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April 8 2017


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8:31 PM 4/8/2017

Tonight I went to the plaza.

Ibraim wasn't very interested in talking to me. Fatima and Nada were sitting next to each other but alone, using their cell phones.

I approached them to see if they would want to talk to me but they didn't show that they did so I sat alone for awhile. I decided I would just write.

Then two of the younger girls came over. They wanted use my laptop so I let them. They tried to connect to the internet but there was no wifi signal. I tried to interest them in Paint but they already knew it and weren't interested.

Then I got them to agree to write their names and ages in notepad. Maysa wrote hers and wrote anos 6. I asked what month and she was going to write "cumpli octubre" but then Khitan came over and just took the computer away and started trying to close the notepad without saving it. She didn't know how to do it so she erased everything that Maysa had written and then closed it. Tears almost come to my eyes now to remeber this.

I was depressed all day today. I went for a walk in the morning. Slowly. Looking at all the shops around the nearby blocks. Then I found the Club Espana where I took some pics.

It was a pretty ok place to sit for a while.

But there were a lot of big posters advertising yoga and meditation.

I went back to the hotel and slept till about 6:30pm or so. Eventually my energy came back enough to go back to the plaza. I wasn't ready to handle anymore sad news till then.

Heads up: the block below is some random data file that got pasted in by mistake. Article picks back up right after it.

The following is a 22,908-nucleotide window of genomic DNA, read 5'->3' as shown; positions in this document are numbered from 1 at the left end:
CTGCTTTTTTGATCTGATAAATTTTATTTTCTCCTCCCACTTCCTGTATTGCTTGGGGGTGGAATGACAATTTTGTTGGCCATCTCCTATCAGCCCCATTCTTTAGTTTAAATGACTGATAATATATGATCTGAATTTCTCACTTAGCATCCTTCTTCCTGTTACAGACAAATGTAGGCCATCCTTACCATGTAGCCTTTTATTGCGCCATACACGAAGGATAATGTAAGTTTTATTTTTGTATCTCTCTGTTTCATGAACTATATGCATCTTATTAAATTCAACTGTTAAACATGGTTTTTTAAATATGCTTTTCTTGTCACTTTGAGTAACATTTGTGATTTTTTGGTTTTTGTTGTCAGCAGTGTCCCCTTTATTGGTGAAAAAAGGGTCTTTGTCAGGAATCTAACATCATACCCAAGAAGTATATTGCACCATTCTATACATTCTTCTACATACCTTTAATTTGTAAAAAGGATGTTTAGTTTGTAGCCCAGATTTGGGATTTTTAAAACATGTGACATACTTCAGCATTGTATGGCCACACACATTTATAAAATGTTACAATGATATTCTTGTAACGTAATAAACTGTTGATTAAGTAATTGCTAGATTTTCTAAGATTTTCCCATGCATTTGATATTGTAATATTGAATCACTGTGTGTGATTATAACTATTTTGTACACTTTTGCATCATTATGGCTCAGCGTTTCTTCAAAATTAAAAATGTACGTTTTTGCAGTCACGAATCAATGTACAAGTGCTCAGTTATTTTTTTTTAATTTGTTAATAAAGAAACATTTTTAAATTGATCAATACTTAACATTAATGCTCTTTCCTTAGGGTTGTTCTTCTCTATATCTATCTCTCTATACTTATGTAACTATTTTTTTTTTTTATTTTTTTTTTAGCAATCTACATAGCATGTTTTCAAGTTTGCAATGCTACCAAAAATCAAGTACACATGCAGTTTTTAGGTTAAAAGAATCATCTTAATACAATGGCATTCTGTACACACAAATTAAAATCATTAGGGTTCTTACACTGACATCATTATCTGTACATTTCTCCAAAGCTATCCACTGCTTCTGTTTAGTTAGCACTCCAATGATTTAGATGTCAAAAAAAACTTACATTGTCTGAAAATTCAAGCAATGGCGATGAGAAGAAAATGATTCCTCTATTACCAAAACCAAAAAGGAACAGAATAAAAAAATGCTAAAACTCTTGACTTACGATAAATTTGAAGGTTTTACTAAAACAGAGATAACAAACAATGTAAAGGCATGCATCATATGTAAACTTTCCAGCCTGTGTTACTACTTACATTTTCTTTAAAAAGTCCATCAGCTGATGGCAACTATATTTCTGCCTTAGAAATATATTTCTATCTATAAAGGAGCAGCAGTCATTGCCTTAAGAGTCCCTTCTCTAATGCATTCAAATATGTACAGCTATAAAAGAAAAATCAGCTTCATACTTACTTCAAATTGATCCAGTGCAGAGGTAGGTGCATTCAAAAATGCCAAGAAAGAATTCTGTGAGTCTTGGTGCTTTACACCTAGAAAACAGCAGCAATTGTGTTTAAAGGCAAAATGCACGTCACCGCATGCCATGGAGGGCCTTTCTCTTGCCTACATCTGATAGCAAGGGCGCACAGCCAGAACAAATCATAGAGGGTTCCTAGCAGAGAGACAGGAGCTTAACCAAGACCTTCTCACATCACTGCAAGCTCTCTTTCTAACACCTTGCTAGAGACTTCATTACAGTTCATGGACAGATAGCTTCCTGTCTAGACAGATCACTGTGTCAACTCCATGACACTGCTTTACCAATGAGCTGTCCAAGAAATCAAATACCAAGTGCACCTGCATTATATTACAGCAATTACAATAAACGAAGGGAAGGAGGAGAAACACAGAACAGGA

It is such a sad situation all the way around. Tonight again I saw that the only ones with pure smiles from just being alive are the youngest children.

I made a little progress I guess when I asked Ibraim how he was feeling and he asked me. I said I was about 5 from zero to ten. I said "Y vos?" and you?

He said 4.

I sensed he didn't want to tell me why 4 so I didn't ask him. Then he walked away. Later Noor, 19, came out of a tent and I smiled and asked her how she was. She said bien. Fine. I said "De 0 a 10"? From 0 to ten?

She didn't know how to answer and said "No se" I don't know. And walked over to her two sisters, Fatima and Nada.

At some point one of the girls wanted to try to ride my bicycle so I put the seat down and let her try.

Khatim kept telling her not to touch it, and she was going to break it. But she saw that it was ok with me to try so she did. She fell down a few times and laughed and I smiled each time.

Omar also came by for a while. He played the jumping game that shows up when there is no connection. He got a high score. Then later Mansoor came up and tried but kept getting a much lower score.

I'm remembering now that Ibraim asked someone, I think it was Mansoor, how much he trusted me from zero to ten. Mansoor smiled and said zero but then they talked some more and Khatim told me he didn't understand the question. I knew it wasn't zero so I wasn't worried.

Ayer Ibraim told me he trusted me 5. Then he asked his father and the father said something in Arabic and the mother smiled and held up all her fingers so it was a 10. I smiled said "Es porque el es mas sabio" That is because he is wiser.

Then I asked Ibraim how much he trusted the uni student next to me. He said 5 also. I asked the student how he felt about that and he said he felt fine since they just met a few days ago.

I laughed and said "Well, 5 and 5 make 10."